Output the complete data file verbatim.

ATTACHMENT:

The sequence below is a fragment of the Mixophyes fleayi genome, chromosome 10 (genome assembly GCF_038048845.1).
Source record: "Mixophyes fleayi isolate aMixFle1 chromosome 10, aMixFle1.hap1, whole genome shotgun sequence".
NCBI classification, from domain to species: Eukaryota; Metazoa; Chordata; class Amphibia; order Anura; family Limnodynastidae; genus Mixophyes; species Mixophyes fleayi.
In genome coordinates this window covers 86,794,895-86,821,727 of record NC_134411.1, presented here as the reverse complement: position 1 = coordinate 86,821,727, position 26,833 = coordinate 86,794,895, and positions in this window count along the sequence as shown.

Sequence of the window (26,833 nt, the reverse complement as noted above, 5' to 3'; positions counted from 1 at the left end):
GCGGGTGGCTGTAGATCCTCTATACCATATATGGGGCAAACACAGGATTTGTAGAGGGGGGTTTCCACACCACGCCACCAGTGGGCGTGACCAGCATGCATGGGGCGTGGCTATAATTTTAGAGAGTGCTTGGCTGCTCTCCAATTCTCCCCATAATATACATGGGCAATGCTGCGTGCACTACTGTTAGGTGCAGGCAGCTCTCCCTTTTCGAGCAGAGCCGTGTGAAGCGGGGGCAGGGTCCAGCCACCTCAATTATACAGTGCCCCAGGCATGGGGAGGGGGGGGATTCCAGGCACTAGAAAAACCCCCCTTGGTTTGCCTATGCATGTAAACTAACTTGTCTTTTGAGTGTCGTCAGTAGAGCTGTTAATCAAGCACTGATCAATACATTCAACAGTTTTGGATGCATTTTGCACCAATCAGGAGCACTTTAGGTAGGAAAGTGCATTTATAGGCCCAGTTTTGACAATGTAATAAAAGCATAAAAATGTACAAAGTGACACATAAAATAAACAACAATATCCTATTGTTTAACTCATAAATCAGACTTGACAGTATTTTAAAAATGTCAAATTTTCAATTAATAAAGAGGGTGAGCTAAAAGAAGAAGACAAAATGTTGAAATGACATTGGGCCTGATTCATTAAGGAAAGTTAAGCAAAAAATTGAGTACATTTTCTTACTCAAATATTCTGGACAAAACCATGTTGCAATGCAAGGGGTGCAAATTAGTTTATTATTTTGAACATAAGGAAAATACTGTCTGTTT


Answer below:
The sequence below is a fragment of the Mixophyes fleayi genome, chromosome 10 (genome assembly GCF_038048845.1).
Source record: "Mixophyes fleayi isolate aMixFle1 chromosome 10, aMixFle1.hap1, whole genome shotgun sequence".
NCBI classification, from domain to species: Eukaryota; Metazoa; Chordata; class Amphibia; order Anura; family Limnodynastidae; genus Mixophyes; species Mixophyes fleayi.
In genome coordinates this window covers 86,794,895-86,821,727 of record NC_134411.1, presented here as the reverse complement: position 1 = coordinate 86,821,727, position 26,833 = coordinate 86,794,895, and positions in this window count along the sequence as shown.

Sequence of the window (26,833 nt, the reverse complement as noted above, 5' to 3'; positions counted from 1 at the left end):
GCGGGTGGCTGTAGATCCTCTATACCATATATGGGGCAAACACAGGATTTGTAGAGGGGGGTTTCCACACCACGCCACCAGTGGGCGTGACCAGCATGCATGGGGCGTGGCTATAATTTTAGAGAGTGCTTGGCTGCTCTCCAATTCTCCCCATAATATACATGGGCAATGCTGCGTGCACTACTGTTAGGTGCAGGCAGCTCTCCCTTTTCGAGCAGAGCCGTGTGAAGCGGGGGCAGGGTCCAGCCACCTCAATTATACAGTGCCCCAGGCATGGGGAGGGGGGGGATTCCAGGCACTAGAAAAACCCCCCTTGGTTTGCCTATGCATGTAAACTAACTTGTCTTTTGAGTGTCGTCAGTAGAGCTGTTAATCAAGCACTGATCAATACATTCAACAGTTTTGGATGCATTTTGCACCAATCAGGAGCACTTTAGGTAGGAAAGTGCATTTATAGGCCCAGTTTTGACAATGTAATAAAAGCATAAAAATGTACAAAGTGACACATAAAATAAACAACAATATCCTATTGTTTAACTCATAAATCAGACTTGACAGTATTTTAAAAATGTCAAATTTTCAATTAATAAAGAGGGTGAGCTAAAAGAAGAAGACAAAATGTTGAAATGACATTGGGCCTGATTCATTAAGGAAAGTTAAGCAAAAAATTGAGTACATTTTCTTACTCAAATATTCTGGACAAAACCATGTTGCAATGCAAGGGGTGCAAATTAGTTTATTATTTTGAACATAAGGAAAATACTGTCTGTTT